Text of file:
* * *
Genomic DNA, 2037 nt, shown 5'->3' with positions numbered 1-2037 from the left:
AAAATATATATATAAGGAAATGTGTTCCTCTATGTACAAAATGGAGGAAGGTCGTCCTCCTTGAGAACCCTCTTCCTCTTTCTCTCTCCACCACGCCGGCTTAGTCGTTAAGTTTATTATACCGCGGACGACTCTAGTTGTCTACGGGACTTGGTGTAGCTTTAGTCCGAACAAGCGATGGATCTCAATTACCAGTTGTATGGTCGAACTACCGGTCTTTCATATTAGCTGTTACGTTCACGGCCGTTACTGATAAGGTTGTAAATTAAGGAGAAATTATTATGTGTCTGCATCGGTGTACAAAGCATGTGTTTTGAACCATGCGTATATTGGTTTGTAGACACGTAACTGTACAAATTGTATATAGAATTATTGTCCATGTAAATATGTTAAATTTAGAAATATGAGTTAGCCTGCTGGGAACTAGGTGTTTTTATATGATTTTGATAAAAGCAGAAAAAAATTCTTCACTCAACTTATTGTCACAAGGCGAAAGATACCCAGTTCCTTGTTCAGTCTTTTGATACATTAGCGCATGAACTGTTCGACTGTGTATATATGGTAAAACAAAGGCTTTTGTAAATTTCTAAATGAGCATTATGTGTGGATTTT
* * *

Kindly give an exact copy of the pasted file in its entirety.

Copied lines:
Genomic DNA, 2037 nt, shown 5'->3' with positions numbered 1-2037 from the left:
AAAATATATATATAAGGAAATGTGTTCCTCTATGTACAAAATGGAGGAAGGTCGTCCTCCTTGAGAACCCTCTTCCTCTTTCTCTCTCCACCACGCCGGCTTAGTCGTTAAGTTTATTATACCGCGGACGACTCTAGTTGTCTACGGGACTTGGTGTAGCTTTAGTCCGAACAAGCGATGGATCTCAATTACCAGTTGTATGGTCGAACTACCGGTCTTTCATATTAGCTGTTACGTTCACGGCCGTTACTGATAAGGTTGTAAATTAAGGAGAAATTATTATGTGTCTGCATCGGTGTACAAAGCATGTGTTTTGAACCATGCGTATATTGGTTTGTAGACACGTAACTGTACAAATTGTATATAGAATTATTGTCCATGTAAATATGTTAAATTTAGAAATATGAGTTAGCCTGCTGGGAACTAGGTGTTTTTATATGATTTTGATAAAAGCAGAAAAAAATTCTTCACTCAACTTATTGTCACAAGGCGAAAGATACCCAGTTCCTTGTTCAGTCTTTTGATACATTAGCGCATGAACTGTTCGACTGTGTATATATGGTAAAACAAAGGCTTTTGTAAATTTCTAAATGAGCATTATGTGTGGATTTT